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SFU Co-op Student

Christina and her coworkers enjoying a company lunch around a communal table
Calvin Lam
Interestingly enough, not only did I learn more about the health industry through company events, but I also found myself learning a lot about accounting and how to adapt well within the company.

Have you ever ended up doing something you didn’t plan on doing? Well, for my first co-op, that is exactly what happened. As a Business student with an accounting major, I’ve always thought that I would not settle for any other opportunities outside an accounting firm. However, I proved myself otherwise by deciding to be an accounting intern at Organika Health Products, a growing manufacturing company in the natural health and supplement industry.

Although I did have a slight interest in the topic of health, it was not an industry I was familiar with. Therefore, I was skeptical of my ability to adapt to a company that’s not in the finance industry. Interestingly enough, not only did I learn more about the health industry through company events, but I also found myself learning a lot about accounting and how to adapt well within the company. Through my time as a co-op student, I also realized that the value of a co-op extends beyond the tasks itself. It also offered an opportunity to connect with people: those who are professionals in the accounting field and others who are skilled in different professions.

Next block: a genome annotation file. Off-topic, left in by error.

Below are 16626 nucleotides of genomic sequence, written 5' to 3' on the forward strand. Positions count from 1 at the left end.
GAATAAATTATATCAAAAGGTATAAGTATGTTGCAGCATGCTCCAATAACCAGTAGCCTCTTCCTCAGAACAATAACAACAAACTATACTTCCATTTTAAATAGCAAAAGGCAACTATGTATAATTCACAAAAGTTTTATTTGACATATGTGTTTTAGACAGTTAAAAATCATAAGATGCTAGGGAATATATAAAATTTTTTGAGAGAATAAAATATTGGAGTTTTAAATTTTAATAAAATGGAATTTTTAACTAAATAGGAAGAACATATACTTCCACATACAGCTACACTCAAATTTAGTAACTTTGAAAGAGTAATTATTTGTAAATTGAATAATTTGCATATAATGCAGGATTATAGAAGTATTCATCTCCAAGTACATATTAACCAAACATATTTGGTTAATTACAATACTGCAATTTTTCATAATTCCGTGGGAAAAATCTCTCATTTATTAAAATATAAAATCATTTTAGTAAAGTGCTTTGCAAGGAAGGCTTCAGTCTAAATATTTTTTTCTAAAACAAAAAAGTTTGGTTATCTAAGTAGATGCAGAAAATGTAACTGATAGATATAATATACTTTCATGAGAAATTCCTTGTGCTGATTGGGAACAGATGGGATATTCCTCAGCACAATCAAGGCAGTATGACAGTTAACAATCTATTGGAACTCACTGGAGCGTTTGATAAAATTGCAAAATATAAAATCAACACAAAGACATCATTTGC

The Process of Learning on the Job